Add like
Add dislike
Add to saved papers

Autoimmune, Autoinflammatory Disease and Cutaneous Malignancy Associations with Hidradenitis Suppurativa: A Cross-Sectional Study.

BACKGROUND: Hidradenitis suppurativa (HS) is a debilitating cutaneous disease characterized by severe painful inflammatory nodules/abscesses. At present, data regarding the epidemiology and pathophysiology of this disease are limited.

OBJECTIVE: To define the prevalence and comorbidity associations of HS.

METHODS: This was a cross-sectional study of EPICTM Cosmos© examining over 180 million US patients. Prevalences were calculated by demographic and odds ratios (OR) and identified comorbidity correlations.

RESULTS: All examined metabolism-related, psychological, and autoimmune/autoinflammatory (AI) diseases correlated with HS. The strongest associations were with pyoderma gangrenosum [OR 26.56; confidence interval (CI): 24.98-28.23], Down syndrome (OR 11.31; CI 10.93-11.70), and polycystic ovarian syndrome (OR 11.24; CI 11.09-11.38). Novel AI associations were found between HS and lupus (OR 6.60; CI 6.26-6.94) and multiple sclerosis (MS; OR 2.38; CI 2.29-2.48). Cutaneous malignancies were largely not associated in the unsegmented cohort; however, among Black patients, novel associations with melanoma (OR 2.39; CI 1.86-3.08) and basal cell carcinoma (OR 2.69; CI 2.15-3.36) were identified.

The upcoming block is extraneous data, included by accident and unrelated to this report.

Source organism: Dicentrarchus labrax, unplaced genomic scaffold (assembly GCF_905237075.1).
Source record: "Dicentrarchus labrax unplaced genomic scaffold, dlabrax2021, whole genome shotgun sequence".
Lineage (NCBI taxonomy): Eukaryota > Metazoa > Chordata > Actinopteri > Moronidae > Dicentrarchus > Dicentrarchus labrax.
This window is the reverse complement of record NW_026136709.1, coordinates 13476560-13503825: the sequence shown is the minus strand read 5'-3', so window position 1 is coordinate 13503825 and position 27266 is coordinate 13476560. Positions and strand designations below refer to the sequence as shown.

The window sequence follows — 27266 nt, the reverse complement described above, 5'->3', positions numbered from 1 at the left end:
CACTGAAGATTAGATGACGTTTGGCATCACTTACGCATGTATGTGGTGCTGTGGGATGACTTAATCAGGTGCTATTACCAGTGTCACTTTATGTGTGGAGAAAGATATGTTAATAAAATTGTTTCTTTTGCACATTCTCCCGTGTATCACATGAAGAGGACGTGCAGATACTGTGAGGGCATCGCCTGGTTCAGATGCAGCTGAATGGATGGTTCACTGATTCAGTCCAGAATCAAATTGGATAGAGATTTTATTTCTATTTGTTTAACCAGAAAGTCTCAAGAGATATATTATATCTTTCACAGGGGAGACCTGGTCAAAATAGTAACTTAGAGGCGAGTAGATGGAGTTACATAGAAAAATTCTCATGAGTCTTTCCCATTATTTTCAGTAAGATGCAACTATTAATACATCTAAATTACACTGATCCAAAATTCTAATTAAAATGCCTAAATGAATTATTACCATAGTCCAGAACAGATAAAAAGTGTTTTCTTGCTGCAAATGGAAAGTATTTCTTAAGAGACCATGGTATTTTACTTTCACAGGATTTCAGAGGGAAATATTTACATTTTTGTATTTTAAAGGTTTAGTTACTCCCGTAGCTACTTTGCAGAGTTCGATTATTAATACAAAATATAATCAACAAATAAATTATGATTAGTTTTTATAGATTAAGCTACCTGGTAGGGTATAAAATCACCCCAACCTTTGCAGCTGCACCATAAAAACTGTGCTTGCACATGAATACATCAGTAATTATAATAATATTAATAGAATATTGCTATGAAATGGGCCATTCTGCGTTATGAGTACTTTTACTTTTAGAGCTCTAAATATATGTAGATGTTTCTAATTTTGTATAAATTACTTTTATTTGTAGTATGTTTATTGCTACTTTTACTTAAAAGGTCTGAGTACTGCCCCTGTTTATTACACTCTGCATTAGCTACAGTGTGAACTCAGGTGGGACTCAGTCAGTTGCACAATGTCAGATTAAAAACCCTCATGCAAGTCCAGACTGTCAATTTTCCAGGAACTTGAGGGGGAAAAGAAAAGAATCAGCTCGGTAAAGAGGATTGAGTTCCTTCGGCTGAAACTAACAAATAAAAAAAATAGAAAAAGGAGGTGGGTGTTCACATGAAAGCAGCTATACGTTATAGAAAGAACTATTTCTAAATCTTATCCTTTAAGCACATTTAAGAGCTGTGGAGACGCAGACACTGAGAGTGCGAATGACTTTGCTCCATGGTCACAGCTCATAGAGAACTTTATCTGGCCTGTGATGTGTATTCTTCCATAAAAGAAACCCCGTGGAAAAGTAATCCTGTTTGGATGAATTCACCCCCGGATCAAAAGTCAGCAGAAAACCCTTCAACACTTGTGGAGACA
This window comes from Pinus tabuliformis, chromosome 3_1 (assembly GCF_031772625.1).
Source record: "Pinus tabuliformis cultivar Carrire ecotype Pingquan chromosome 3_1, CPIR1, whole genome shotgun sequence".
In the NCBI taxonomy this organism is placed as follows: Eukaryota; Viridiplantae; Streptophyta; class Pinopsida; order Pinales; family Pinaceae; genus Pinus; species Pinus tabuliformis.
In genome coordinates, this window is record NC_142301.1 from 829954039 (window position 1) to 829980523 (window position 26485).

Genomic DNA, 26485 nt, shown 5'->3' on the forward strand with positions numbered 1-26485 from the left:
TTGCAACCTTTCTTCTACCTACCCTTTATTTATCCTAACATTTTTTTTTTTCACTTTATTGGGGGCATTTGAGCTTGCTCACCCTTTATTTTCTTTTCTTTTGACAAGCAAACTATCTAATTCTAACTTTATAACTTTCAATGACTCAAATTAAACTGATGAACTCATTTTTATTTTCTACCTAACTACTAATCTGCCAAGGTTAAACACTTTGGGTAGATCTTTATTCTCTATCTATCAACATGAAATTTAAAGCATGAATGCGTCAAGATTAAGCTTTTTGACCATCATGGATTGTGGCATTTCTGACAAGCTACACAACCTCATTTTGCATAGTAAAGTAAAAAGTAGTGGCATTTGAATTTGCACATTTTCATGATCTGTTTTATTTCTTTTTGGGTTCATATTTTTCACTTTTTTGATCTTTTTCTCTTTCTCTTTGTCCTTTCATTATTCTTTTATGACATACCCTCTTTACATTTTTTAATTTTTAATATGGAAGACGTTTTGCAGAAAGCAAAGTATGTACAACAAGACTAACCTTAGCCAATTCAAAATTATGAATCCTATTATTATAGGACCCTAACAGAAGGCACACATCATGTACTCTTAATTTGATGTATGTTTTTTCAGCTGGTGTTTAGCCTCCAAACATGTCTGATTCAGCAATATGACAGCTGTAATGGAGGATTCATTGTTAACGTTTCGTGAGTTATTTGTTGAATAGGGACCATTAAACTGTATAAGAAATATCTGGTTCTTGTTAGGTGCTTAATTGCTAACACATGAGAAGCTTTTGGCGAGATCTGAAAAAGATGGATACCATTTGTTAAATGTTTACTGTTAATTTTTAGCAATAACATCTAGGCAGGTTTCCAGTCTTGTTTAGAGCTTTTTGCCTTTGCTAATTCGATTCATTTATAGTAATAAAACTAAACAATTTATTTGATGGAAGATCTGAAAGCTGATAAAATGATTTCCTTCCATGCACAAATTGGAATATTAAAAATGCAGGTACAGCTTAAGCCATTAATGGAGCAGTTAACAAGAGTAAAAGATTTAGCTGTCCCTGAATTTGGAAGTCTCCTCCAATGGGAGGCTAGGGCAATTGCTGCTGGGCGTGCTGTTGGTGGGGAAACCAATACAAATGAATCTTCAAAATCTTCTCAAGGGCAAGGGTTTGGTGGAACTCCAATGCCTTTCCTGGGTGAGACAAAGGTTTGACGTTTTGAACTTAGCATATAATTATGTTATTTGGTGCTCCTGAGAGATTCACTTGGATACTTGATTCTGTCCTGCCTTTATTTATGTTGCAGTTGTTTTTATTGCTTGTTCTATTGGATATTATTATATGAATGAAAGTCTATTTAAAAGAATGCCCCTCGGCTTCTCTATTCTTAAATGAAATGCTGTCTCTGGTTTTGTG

LIMITATIONS: International Classification of Diseases (ICD)-based disease identification relies on coding fidelity and diagnostic accuracy.

CONCLUSION: This is the first study to identify correlations between HS with melanoma and basal cell carcinoma (BCC) among Black patients as well as MS and lupus in all patients with HS.

Full text links

We have located links that may give you full text access.
Can't access the paper?
Try logging in through your university/institutional subscription. For a smoother one-click institutional access experience, please use our mobile app.

Related Resources

For the best experience, use the Read mobile app

Mobile app image

Get seemless 1-tap access through your institution/university

For the best experience, use the Read mobile app

All material on this website is protected by copyright, Copyright © 1994-2024 by WebMD LLC.
This website also contains material copyrighted by 3rd parties.

By using this service, you agree to our terms of use and privacy policy.

Your Privacy Choices Toggle icon

You can now claim free CME credits for this literature searchClaim now

Get seemless 1-tap access through your institution/university

For the best experience, use the Read mobile app